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Weak Intelligence: Through the Principle and Paradox of Multiple Knowledge
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Authors: Gams, Matjaz (Jozef Stefan Institute, Slovenia) 
Book Description:
This book deals with minds and machines. Viewpoints of Roger Penrose, Marvin Minsky, Gerald Edelman and several others are analysed. The key question is related to differences between digital computers and human minds through analyses of Gödel’s theorem, Turing machines, Church’s thesis, Wegner’s ideas and evolutionary principles. A new cybernetical principle of multiple knowledge is introduced. Like the Heisenberg principle, which introduced a theoretical foundation for quantum physics, the principle of multiple knowledge provides a theoretical and philosophical background for a new scientific discipline – weak artificial intelligence. At the same time it eliminates current digital systems, however fast and of whichever storage capabilities, as candidates for achieving the kind of intelligence humans or even other animals possess.
This book introduces the first valid formal proof that humans are superior to computers. The subject has been of great interest to humans, but no verifiable conclusions were generated so far even by great scientists like Penrose or Minsky. An overview of major debates regarding the mind-computer debate is presented. In particular, Peter Wegner is seen as the first one to formally show that the universal Turing machine is not the universal computing machine, and that stronger mechanisms are abundant in real life. The new proof comes in the form of the cybernetic principle of multiple knowledge and in relation to the multiple-worlds theory. The advanced mechanism that is suspected behind the true intelligent performance is still a mystery, but several consequences can be derived. Among others, a classical computer can not approach true human performance while agent systems in principle could. The new cognitive weak artificial intelligence is described as a new research discipline based on the above ideas. There is no reason why this discipline would not produce truly intelligent machines in a couple of decades.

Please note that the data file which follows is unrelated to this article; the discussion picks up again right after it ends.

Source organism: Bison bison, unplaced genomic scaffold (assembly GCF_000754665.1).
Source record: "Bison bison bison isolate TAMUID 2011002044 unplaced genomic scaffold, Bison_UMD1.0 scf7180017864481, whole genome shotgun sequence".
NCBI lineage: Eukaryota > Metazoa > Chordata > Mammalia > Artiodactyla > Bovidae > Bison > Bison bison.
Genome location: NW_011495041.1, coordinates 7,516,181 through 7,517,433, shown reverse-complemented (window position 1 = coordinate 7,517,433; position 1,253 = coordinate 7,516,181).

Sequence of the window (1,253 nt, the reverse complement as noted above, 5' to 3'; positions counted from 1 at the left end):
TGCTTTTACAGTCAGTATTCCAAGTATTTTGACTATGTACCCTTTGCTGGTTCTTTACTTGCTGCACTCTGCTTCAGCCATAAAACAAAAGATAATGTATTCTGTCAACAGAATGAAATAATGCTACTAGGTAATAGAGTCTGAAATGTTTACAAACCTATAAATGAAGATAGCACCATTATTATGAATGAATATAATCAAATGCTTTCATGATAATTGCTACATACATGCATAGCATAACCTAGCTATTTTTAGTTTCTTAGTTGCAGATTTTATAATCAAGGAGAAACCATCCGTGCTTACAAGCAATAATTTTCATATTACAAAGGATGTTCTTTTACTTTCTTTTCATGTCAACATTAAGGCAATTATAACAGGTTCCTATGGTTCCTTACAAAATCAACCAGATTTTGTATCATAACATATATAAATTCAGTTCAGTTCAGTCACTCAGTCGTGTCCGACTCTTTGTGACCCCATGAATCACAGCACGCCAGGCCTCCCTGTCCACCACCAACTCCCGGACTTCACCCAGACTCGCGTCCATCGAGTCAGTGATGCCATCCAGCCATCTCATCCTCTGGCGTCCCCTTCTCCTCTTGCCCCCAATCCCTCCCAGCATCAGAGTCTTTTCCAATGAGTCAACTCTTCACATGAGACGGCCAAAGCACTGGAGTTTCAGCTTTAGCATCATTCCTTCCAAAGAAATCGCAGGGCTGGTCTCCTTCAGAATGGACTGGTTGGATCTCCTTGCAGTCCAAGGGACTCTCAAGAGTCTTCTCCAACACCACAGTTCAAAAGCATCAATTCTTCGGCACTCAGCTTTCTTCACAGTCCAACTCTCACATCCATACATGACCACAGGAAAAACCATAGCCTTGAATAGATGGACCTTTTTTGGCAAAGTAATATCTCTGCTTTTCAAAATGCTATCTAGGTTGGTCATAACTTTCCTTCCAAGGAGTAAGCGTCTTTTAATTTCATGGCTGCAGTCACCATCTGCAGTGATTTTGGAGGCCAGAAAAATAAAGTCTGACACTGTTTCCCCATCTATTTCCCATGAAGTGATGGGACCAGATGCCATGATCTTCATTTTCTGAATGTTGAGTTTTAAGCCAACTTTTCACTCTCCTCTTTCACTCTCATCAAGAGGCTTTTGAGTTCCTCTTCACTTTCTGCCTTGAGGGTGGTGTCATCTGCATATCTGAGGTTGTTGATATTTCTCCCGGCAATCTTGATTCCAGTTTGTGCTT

Table of Contents:
Chapter 1. Preface; Chapter 2. Artificial Intelligence; Chapter 3. Trends of Computer Progress; Chapter 4. The Brain; Chapter 5. Strong versus Weak AI (introductory); Chapter 6. Fundamentals of AI, Computer Science and Science in General; Chapter 7. The Principle and Paradox of Multiple Knowledge; Chapter 8. Confirmations of the Principle; Chapter 9. Consequences; Chapter 10. Many-Worlds Theory and Quantum Computing; Chapter 11. Strong AI Fights Back; Chapter 12. Conclusion; References

   Series:
      Advances in Computation: Theory and Practice
   Binding: Hardcover
   Pub. Date: 2001
   ISBN: 1-56072-898-1
  
  
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Weak Intelligence: Through the Principle and Paradox of Multiple Knowledge